Pinewood Derby helps keep Scouts on track
VIENNA – Hundreds of Cub Scouts from around the Mid-Ohio Valley went head-to-head Saturday during the 41st annual Davis Anderson Memorial Cub Scout Pinewood Derby Allohak Council Championships at the Grand Central Mall in Vienna.
The all-day derby began at 10 a.m. with almost 500 boys racing homemade cars on five tracks throughout the mall.
“There are 456 kids pre-registered, which is a record for us in recent years,” said derby chairperson Kathy Anderson Wise. “There were about 420 boys last year and only 300 the year before, so this is great.”
The Mayors and Area Dignitaries/Celebrities Race was held at noon in the Center Court. Officers with the Vienna Police Department also gave “speeding tickets” to some of the racers.
“The Scouts come for the fun of it all and it’s interesting to see how they grow over the years as they go from telling the adults what they want to actually doing it themselves,” said Dale Musgrave, Scout executive with the Boy Scouts of America Allohak Council. “Through the pinewood derby they mature and learn a lot of skills they can use in other areas of life.”
Pinewood Derby racing requires participants to learn the crafts necessary to make the cars, the derby rules that must be followed in the car making, the racing process and, most important, sportsmanship. This has to do with how the Scout acts and behaves while participating in the derby.
The model cars are made of wood to specified dimensions, created, carved, assembled, and decorated by Cub Scouts under the guidance of their parents or helpers. All Scouts are required to build a new car each year. On race day, the cars were weighed, measured and inspected to confirm that the race rules have been followed.
“We have specified dimensions and weight requirements that help the boys’ math skills,” Wise said. “The idea is to help them learn new skills and win or lose good sportsmanship.
“Boys will come away from here with a sense of satisfaction that ‘I may not have won, but I had a good time participating,'” Wise said. “Our main goal is for everybody to have fun.”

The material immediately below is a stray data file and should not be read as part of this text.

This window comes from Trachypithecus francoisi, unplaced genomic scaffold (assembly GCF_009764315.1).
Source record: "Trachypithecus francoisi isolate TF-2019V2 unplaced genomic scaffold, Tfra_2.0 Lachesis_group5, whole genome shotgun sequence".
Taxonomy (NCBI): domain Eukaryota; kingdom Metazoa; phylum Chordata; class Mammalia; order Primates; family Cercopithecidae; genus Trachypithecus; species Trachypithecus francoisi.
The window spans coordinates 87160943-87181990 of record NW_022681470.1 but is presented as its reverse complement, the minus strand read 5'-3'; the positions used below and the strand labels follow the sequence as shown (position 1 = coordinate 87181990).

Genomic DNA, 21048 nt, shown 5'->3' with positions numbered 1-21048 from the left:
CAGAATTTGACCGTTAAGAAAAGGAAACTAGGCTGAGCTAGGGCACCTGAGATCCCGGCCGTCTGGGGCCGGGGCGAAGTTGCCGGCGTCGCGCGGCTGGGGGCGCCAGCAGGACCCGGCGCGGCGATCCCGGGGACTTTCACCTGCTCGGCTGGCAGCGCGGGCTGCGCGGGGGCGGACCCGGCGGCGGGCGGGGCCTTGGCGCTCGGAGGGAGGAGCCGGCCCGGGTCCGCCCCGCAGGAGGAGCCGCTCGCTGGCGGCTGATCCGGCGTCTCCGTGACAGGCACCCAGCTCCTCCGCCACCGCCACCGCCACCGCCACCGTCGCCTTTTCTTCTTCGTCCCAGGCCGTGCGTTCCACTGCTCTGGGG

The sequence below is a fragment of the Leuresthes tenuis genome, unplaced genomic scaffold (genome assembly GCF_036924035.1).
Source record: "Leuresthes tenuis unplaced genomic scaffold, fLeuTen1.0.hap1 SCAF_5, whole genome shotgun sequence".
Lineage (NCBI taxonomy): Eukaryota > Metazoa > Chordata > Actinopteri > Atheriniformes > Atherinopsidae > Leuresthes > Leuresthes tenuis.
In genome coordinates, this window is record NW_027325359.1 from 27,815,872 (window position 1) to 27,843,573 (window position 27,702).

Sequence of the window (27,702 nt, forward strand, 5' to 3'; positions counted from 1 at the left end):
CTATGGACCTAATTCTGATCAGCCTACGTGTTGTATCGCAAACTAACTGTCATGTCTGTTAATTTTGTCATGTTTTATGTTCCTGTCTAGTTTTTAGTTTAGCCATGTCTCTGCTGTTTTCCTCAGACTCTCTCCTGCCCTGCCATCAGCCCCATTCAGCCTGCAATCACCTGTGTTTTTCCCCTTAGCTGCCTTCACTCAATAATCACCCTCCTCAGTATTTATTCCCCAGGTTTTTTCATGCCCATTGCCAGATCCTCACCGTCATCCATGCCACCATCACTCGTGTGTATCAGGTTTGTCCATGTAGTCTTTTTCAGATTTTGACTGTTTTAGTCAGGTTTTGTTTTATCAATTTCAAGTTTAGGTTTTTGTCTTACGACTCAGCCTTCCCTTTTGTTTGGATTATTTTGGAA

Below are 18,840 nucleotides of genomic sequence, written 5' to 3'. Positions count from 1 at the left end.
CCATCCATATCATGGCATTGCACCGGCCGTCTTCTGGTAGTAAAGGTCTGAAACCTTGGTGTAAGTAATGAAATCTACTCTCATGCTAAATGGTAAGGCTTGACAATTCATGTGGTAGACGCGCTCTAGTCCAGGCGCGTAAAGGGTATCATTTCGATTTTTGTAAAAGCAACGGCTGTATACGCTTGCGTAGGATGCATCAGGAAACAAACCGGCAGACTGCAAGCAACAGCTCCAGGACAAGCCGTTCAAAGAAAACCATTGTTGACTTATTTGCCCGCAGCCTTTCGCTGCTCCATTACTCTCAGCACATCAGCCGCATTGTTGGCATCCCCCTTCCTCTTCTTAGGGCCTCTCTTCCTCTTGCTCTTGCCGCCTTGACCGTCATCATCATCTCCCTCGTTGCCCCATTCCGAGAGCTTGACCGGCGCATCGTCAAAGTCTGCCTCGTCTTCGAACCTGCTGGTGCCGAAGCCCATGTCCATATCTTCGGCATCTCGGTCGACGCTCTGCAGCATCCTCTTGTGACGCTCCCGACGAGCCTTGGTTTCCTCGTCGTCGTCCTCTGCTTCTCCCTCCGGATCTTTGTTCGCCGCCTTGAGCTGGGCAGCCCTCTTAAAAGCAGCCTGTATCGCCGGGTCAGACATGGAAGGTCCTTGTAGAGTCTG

Wise said it is fun to watch the boys grow up in the derby. Cubs at age 6 can race.
“The first year Tigers have such tiny hands they can barely hold on to the cars and to see them grow up and become more comfortable with the races is fun,” she said.
The races are not just about winning, but also how to be a good winner and loser and more importantly, about having fun, said Wise. The purpose of the Pinewood Derby is to help the Cub Scout build a team relationship with their parent or helper, experience the sense of accomplishment, learn new skills, the excitement of competition, learn win or lose good sportsmanship, and to have fun.
“The purpose is to work with an adult on the car,” Musgrave said. “In the end, the boy has learned a lot of skills and maybe have a different perspective on that parent or helper.”
Stacey Cunningham of Waverly watched her son Trey Cunningham, 8, with Cub Scouts Pack 12 race in his first pinewood derby.
“This is our first year and I had no idea what all went into it,” Stacey Cunningham said. “Some of these derby cars are nicer than cars on the road with their paint jobs and things, we already have a lot of great ideas for next year.”
While the first local Pinewood Derby was held in 1972, the Pinewood Derby has been an annual event at the Grand Central Mall since 1974. Wise credits the mall, its merchants and other businesses throughout the area for their cooperation and support as several hundred Scouts and their family members spend the day at the facilities.
The Allohak Council serves 17 counties in West Virginia and Ohio. The Allohak Council earned the prestigious National Centennial Quality Council Award for the National Council, Boy Scouts of America for membership growth, quality programs and fiscal soundness, a distinction that the Allohak Council has earned for the three consecutive years.
For more information, go online to www.allohak.org.